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How radio consumption is changing among younger generations

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I recently gave a speech on Big Data and Data Mining at the Radio Days of the EBU in Riga (Latvia) and met other fellow marketers and head of European broadcasters from all over Europe.

There are two big lessons learned that I want to share with you :

  • Radio consumption has been stable for more than a decade, whatever the country
  • Usages are shifting among new generations (Y and Z)

Statistics on radio consumptions across Europe

The average daily radio listening time in Europe is 2h42 in 2014. This figure has been stable since 2009.

Daily radio listening time depends on commuting time. It is only 1h29 in Norway where commuting time doesn’t exceed 15 minutes (one way) on average.

New usages and habits among younger generations

One piece of research presented by Nick North (BBC Director of audiences) is striking. It can be considered a longitudinal study of radio usages among the population. Before analyzing the results it’s important to understand the concept of linearity in media consumption. Linear TV and radio is good old TV and radio where the consumer receives a message without being able to change the course of the program. Non-linear consumptions include fast-forward, skipping, … all those new functionalities that allow viewers and listeners to take the power back and decide what they want to watch or listen.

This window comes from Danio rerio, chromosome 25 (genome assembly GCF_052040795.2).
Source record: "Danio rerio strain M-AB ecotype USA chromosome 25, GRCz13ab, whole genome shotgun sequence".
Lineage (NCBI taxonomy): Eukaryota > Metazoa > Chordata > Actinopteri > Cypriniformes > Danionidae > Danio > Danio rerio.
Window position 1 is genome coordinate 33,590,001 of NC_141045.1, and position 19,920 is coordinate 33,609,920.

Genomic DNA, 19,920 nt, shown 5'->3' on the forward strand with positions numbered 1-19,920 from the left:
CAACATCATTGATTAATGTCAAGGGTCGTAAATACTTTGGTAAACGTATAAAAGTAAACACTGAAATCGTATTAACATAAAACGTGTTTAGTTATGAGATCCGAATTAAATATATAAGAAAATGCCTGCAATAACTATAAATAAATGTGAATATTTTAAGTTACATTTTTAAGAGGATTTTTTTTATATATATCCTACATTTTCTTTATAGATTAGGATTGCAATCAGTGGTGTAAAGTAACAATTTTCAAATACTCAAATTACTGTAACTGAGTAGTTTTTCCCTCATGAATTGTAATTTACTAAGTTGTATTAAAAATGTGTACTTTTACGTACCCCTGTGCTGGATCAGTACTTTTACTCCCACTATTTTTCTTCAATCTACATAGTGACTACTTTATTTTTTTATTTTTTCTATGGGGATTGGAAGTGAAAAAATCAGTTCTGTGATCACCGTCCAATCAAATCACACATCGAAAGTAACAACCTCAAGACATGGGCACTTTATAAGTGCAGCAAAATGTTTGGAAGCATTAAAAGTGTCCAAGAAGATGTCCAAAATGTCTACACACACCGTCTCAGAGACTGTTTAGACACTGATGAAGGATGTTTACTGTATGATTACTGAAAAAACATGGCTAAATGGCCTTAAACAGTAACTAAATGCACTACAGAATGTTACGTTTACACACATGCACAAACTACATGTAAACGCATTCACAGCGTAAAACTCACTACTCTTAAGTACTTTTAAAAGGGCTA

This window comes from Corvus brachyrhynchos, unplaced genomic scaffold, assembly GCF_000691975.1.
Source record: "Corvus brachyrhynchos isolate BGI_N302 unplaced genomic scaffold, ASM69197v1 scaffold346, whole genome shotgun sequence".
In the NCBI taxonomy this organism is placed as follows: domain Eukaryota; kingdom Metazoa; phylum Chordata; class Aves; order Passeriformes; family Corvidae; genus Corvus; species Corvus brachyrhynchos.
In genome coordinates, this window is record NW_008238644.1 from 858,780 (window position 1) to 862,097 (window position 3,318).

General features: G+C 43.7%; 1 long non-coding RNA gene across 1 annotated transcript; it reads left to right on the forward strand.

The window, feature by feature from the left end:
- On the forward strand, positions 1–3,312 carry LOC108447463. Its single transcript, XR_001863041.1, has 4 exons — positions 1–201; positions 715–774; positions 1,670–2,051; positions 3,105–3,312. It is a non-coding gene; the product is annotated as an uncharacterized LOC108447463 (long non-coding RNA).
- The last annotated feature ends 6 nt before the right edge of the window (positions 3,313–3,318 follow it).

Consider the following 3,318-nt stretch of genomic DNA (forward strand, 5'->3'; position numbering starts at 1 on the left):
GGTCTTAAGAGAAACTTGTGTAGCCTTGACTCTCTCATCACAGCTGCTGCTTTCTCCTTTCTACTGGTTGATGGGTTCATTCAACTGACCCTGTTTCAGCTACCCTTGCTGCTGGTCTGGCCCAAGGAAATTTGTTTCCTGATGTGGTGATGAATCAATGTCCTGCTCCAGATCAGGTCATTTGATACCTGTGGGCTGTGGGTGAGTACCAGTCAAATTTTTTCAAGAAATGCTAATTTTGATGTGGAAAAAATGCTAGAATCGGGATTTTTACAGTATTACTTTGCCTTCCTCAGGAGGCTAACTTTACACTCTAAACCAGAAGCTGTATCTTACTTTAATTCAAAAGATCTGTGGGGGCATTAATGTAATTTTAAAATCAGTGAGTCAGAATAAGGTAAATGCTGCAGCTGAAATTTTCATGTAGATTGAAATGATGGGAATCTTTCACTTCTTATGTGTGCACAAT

What the BBC study shows is that older generations got back to after a while to linear consumption (blue curves “age 29” and “age 34”). They started with linear radio and TV until they were 14-15, and slowly got back to normal linear consumption around 25.

Younger generations don’t get back to linear consumption in the same proportions as older generations. Although we observe the same drop in linear consumption between 15 and 20 and an increase afterwards, it never reaches the levels of linear consumption of older generations.

Conclusion

Traditional media should not count on consumers to change their habits. Linear consumption will become less and less popular and may certainly disappear one day. Media refusing to adapt will disappear on the long run. There is no other possible outcome.

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Author: Pierre-Nicolas Schwab

Pierre-Nicolas est Docteur en Marketing et dirige l'agence d'études de marché IntoTheMinds. Ses domaines de prédilection sont le BigData l'e-commerce, le commerce de proximité, l'HoReCa et la logistique. Il est également chercheur en marketing à l'Université Libre de Bruxelles et sert de coach et formateur à plusieurs organisations et institutions publiques. Il peut être contacté par email, Linkedin ou par téléphone (+32 486 42 79 42)

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